Horizon Analysis

Definition of 'Horizon Analysis'


The analysis of a security or portfolio’s total returns over a period of time, referred to as the investment horizon. Horizon analysis allows an investor to assess performance under different levels of risk, market yields and return expectations. This is referred to as scenario analysis. The horizon date chosen is dependent on the needs of the analyst, and can correspond to a business cycle or maturity date.

Investopedia explains 'Horizon Analysis'


Horizon analysis is considered more realistic than simple yield analysis. When combined with statistical analysis, specifically the distribution of returns based on scenarios, horizon analysis allows investors to estimate expected and unexpected losses. This allows a portfolio manager to set aside funds if returns have a higher probability of being low.

Making assumptions about how yields and rates will behave in the future, and how those yields and rates will affect an investment or series of investments, can be daunting for portfolio managers. Because of the complexity in making such assumptions, managers may look to other standard financial measurements, such as yield to maturity. Horizon analysis makes this task simpler by allowing portfolio managers to break down expectations into scenarios. This is made easier by the use of sophisticated technology, which can allow more minute adjustments to be taken into account.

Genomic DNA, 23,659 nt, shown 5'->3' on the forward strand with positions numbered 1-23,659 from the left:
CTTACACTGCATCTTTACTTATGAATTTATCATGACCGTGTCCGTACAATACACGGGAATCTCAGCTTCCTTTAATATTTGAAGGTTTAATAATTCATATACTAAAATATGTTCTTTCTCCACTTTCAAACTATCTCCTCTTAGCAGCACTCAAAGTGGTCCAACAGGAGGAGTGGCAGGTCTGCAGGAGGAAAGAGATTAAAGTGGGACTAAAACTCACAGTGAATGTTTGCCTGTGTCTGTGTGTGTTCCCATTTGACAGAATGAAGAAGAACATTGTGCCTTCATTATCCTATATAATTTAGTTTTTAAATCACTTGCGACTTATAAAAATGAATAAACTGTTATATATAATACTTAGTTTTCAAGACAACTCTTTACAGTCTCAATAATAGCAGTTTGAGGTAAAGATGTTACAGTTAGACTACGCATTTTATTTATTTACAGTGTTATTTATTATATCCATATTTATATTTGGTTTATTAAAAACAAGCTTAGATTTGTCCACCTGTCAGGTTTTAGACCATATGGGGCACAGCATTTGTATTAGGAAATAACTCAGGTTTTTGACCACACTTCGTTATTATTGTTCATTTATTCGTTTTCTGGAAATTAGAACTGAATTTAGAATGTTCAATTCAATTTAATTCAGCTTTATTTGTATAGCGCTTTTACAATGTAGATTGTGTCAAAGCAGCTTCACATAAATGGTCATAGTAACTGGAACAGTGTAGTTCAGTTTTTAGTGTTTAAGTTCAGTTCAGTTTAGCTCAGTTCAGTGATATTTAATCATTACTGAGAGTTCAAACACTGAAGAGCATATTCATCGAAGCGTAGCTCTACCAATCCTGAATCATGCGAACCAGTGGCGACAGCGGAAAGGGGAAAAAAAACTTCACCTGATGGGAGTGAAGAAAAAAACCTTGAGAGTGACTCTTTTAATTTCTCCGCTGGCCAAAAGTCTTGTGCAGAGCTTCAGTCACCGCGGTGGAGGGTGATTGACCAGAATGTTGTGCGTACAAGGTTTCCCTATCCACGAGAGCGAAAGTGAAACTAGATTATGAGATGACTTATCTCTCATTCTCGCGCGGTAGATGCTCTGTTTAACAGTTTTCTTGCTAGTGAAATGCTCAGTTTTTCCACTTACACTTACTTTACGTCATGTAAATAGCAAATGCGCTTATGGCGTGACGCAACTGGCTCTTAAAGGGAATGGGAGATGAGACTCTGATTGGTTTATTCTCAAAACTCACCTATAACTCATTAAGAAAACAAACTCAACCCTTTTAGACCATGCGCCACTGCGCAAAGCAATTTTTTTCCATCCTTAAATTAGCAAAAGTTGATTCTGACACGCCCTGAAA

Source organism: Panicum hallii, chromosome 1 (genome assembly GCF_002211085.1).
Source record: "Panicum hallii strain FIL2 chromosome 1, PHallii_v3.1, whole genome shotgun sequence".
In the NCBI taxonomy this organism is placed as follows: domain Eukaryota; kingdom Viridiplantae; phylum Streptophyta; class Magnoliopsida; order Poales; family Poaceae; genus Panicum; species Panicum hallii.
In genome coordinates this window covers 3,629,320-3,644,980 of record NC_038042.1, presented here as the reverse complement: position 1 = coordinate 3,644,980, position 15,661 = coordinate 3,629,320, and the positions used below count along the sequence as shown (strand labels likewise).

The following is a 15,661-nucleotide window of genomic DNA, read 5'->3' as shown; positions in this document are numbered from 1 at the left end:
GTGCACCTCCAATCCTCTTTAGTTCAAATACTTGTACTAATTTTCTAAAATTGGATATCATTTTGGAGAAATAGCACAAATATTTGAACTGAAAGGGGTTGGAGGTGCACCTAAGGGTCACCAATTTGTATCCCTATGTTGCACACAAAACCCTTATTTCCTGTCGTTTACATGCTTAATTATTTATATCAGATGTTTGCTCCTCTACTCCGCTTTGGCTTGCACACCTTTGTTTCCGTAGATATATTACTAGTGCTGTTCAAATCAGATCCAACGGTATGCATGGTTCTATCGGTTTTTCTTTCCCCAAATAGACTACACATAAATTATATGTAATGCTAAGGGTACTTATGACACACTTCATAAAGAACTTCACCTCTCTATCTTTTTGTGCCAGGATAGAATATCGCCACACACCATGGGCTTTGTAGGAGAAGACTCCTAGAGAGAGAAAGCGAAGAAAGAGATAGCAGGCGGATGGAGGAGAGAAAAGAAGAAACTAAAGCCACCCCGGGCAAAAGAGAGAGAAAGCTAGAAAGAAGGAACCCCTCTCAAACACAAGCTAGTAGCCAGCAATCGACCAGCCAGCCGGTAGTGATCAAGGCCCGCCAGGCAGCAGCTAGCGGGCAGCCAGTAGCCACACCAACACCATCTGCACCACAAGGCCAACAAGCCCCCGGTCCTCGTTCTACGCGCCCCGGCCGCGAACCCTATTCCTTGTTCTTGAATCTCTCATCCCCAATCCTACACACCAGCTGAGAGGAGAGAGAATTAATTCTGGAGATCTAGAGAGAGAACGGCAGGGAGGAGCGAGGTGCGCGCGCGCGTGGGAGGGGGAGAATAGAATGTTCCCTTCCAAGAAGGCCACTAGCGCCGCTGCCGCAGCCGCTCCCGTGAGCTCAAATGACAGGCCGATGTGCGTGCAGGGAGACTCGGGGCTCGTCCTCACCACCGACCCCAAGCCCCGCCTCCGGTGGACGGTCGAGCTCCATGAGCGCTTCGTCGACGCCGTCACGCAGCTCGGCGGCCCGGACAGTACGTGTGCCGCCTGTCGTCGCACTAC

Related Video for 'Horizon Analysis'

comments powered by Disqus
Hot Definitions
  1. Amplitude

    The difference in price from the midpoint of a trough to the midpoint of a peak of a security. Amplitude is positive when calculating a bullish retracement (when calculating from trough to peak) and negative when calculating a bearish retracement (when calculating from peak to trough).
  2. Ascending Triangle

    A bullish chart pattern used in technical analysis that is easily recognizable by the distinct shape created by two trendlines. In an ascending triangle, one trendline is drawn horizontally at a level that has historically prevented the price from heading higher, while the second trendline connects a series of increasing troughs.
  3. National Best Bid and Offer - NBBO

    A term applying to the SEC requirement that brokers must guarantee customers the best available ask price when they buy securities and the best available bid price when they sell securities.
  4. Maintenance Margin

    The minimum amount of equity that must be maintained in a margin account. In the context of the NYSE and FINRA, after an investor has bought securities on margin, the minimum required level of margin is 25% of the total market value of the securities in the margin account.
  5. Leased Bank Guarantee

    A bank guarantee that is leased to a third party for a specific fee. The issuing bank will conduct due diligence on the creditworthiness of the customer looking to secure a bank guarantee, then lease a guarantee to that customer for a set amount of money and over a set period of time, typically less than two years.
  6. Degree Of Financial Leverage - DFL

    A ratio that measures the sensitivity of a company’s earnings per share (EPS) to fluctuations in its operating income, as a result of changes in its capital structure. Degree of Financial Leverage (DFL) measures the percentage change in EPS for a unit change in earnings before interest and taxes (EBIT).
Trading Center